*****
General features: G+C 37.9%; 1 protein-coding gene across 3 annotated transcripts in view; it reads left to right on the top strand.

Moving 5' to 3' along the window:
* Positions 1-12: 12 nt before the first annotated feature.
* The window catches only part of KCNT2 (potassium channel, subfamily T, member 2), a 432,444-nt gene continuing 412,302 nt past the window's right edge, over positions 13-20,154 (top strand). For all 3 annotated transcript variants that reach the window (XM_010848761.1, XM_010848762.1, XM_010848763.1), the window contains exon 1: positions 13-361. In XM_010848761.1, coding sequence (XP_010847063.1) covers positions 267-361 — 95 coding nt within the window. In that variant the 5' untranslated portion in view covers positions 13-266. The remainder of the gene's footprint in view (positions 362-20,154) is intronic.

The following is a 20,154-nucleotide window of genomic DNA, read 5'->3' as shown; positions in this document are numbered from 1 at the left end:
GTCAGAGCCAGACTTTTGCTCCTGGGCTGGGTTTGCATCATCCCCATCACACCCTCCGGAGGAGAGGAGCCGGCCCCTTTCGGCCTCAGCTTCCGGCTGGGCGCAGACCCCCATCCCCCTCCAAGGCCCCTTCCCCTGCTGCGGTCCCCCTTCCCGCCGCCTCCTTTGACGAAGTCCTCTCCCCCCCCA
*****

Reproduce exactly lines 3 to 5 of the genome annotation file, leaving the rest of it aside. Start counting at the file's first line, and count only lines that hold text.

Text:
* Positions 1-12: 12 nt before the first annotated feature.
* The window catches only part of KCNT2 (potassium channel, subfamily T, member 2), a 432,444-nt gene continuing 412,302 nt past the window's right edge, over positions 13-20,154 (top strand). For all 3 annotated transcript variants that reach the window (XM_010848761.1, XM_010848762.1, XM_010848763.1), the window contains exon 1: positions 13-361. In XM_010848761.1, coding sequence (XP_010847063.1) covers positions 267-361 — 95 coding nt within the window. In that variant the 5' untranslated portion in view covers positions 13-266. The remainder of the gene's footprint in view (positions 362-20,154) is intronic.

The following is a 20,154-nucleotide window of genomic DNA, read 5'->3' as shown; positions in this document are numbered from 1 at the left end: